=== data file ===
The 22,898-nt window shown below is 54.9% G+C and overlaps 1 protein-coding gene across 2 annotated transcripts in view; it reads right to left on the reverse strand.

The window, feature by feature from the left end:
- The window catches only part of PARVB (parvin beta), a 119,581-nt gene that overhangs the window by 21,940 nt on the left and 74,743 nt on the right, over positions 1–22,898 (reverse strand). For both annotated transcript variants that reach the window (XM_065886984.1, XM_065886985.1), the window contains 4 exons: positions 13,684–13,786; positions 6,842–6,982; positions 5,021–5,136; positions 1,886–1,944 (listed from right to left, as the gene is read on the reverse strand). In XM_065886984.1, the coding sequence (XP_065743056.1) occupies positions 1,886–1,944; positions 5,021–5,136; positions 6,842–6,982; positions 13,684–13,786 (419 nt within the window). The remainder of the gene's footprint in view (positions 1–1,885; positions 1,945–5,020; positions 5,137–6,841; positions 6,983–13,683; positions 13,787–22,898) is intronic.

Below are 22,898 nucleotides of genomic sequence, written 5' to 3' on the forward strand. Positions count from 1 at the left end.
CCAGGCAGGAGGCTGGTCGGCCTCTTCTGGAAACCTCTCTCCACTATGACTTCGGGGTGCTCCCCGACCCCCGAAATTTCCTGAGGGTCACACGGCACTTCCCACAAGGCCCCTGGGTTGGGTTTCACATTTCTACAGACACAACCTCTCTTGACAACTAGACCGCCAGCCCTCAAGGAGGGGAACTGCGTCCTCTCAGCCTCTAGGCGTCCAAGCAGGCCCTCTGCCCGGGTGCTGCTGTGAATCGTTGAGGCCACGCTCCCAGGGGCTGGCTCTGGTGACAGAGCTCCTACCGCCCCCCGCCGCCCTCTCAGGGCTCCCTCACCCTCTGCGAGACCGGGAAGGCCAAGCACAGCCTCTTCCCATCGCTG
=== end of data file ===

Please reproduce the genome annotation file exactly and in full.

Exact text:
The 22,898-nt window shown below is 54.9% G+C and overlaps 1 protein-coding gene across 2 annotated transcripts in view; it reads right to left on the reverse strand.

The window, feature by feature from the left end:
- The window catches only part of PARVB (parvin beta), a 119,581-nt gene that overhangs the window by 21,940 nt on the left and 74,743 nt on the right, over positions 1–22,898 (reverse strand). For both annotated transcript variants that reach the window (XM_065886984.1, XM_065886985.1), the window contains 4 exons: positions 13,684–13,786; positions 6,842–6,982; positions 5,021–5,136; positions 1,886–1,944 (listed from right to left, as the gene is read on the reverse strand). In XM_065886984.1, the coding sequence (XP_065743056.1) occupies positions 1,886–1,944; positions 5,021–5,136; positions 6,842–6,982; positions 13,684–13,786 (419 nt within the window). The remainder of the gene's footprint in view (positions 1–1,885; positions 1,945–5,020; positions 5,137–6,841; positions 6,983–13,683; positions 13,787–22,898) is intronic.

Below are 22,898 nucleotides of genomic sequence, written 5' to 3' on the forward strand. Positions count from 1 at the left end.
CCAGGCAGGAGGCTGGTCGGCCTCTTCTGGAAACCTCTCTCCACTATGACTTCGGGGTGCTCCCCGACCCCCGAAATTTCCTGAGGGTCACACGGCACTTCCCACAAGGCCCCTGGGTTGGGTTTCACATTTCTACAGACACAACCTCTCTTGACAACTAGACCGCCAGCCCTCAAGGAGGGGAACTGCGTCCTCTCAGCCTCTAGGCGTCCAAGCAGGCCCTCTGCCCGGGTGCTGCTGTGAATCGTTGAGGCCACGCTCCCAGGGGCTGGCTCTGGTGACAGAGCTCCTACCGCCCCCCGCCGCCCTCTCAGGGCTCCCTCACCCTCTGCGAGACCGGGAAGGCCAAGCACAGCCTCTTCCCATCGCTG